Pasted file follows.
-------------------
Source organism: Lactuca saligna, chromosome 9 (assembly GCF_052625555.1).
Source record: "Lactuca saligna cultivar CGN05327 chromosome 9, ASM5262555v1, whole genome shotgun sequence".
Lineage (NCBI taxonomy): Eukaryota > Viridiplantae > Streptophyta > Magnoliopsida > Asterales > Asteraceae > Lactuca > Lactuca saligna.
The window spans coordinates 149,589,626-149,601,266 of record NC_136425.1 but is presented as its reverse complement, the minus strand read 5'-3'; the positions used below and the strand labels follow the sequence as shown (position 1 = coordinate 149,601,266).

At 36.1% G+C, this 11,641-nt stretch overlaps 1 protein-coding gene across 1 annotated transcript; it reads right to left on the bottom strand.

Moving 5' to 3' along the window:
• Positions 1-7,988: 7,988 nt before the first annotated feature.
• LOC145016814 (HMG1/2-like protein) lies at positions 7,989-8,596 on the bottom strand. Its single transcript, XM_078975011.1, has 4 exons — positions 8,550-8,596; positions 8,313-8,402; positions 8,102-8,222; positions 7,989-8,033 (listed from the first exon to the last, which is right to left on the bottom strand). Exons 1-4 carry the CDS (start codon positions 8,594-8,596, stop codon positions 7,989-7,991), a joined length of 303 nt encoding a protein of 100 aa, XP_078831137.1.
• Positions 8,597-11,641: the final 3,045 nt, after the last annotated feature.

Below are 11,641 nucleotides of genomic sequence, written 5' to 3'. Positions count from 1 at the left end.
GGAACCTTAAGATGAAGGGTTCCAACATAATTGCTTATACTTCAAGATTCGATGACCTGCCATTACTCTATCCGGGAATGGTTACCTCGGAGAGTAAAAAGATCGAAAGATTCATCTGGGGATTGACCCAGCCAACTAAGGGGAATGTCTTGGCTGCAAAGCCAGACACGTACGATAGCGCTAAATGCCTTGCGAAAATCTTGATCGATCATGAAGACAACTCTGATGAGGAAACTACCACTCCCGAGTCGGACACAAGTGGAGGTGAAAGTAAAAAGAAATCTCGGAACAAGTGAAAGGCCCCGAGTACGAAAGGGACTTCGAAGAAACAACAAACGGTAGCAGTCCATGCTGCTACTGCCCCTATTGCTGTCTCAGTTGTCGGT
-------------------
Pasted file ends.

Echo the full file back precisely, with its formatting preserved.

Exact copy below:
Source organism: Lactuca saligna, chromosome 9 (assembly GCF_052625555.1).
Source record: "Lactuca saligna cultivar CGN05327 chromosome 9, ASM5262555v1, whole genome shotgun sequence".
Lineage (NCBI taxonomy): Eukaryota > Viridiplantae > Streptophyta > Magnoliopsida > Asterales > Asteraceae > Lactuca > Lactuca saligna.
The window spans coordinates 149,589,626-149,601,266 of record NC_136425.1 but is presented as its reverse complement, the minus strand read 5'-3'; the positions used below and the strand labels follow the sequence as shown (position 1 = coordinate 149,601,266).

At 36.1% G+C, this 11,641-nt stretch overlaps 1 protein-coding gene across 1 annotated transcript; it reads right to left on the bottom strand.

Moving 5' to 3' along the window:
• Positions 1-7,988: 7,988 nt before the first annotated feature.
• LOC145016814 (HMG1/2-like protein) lies at positions 7,989-8,596 on the bottom strand. Its single transcript, XM_078975011.1, has 4 exons — positions 8,550-8,596; positions 8,313-8,402; positions 8,102-8,222; positions 7,989-8,033 (listed from the first exon to the last, which is right to left on the bottom strand). Exons 1-4 carry the CDS (start codon positions 8,594-8,596, stop codon positions 7,989-7,991), a joined length of 303 nt encoding a protein of 100 aa, XP_078831137.1.
• Positions 8,597-11,641: the final 3,045 nt, after the last annotated feature.

Below are 11,641 nucleotides of genomic sequence, written 5' to 3'. Positions count from 1 at the left end.
GGAACCTTAAGATGAAGGGTTCCAACATAATTGCTTATACTTCAAGATTCGATGACCTGCCATTACTCTATCCGGGAATGGTTACCTCGGAGAGTAAAAAGATCGAAAGATTCATCTGGGGATTGACCCAGCCAACTAAGGGGAATGTCTTGGCTGCAAAGCCAGACACGTACGATAGCGCTAAATGCCTTGCGAAAATCTTGATCGATCATGAAGACAACTCTGATGAGGAAACTACCACTCCCGAGTCGGACACAAGTGGAGGTGAAAGTAAAAAGAAATCTCGGAACAAGTGAAAGGCCCCGAGTACGAAAGGGACTTCGAAGAAACAACAAACGGTAGCAGTCCATGCTGCTACTGCCCCTATTGCTGTCTCAGTTGTCGGT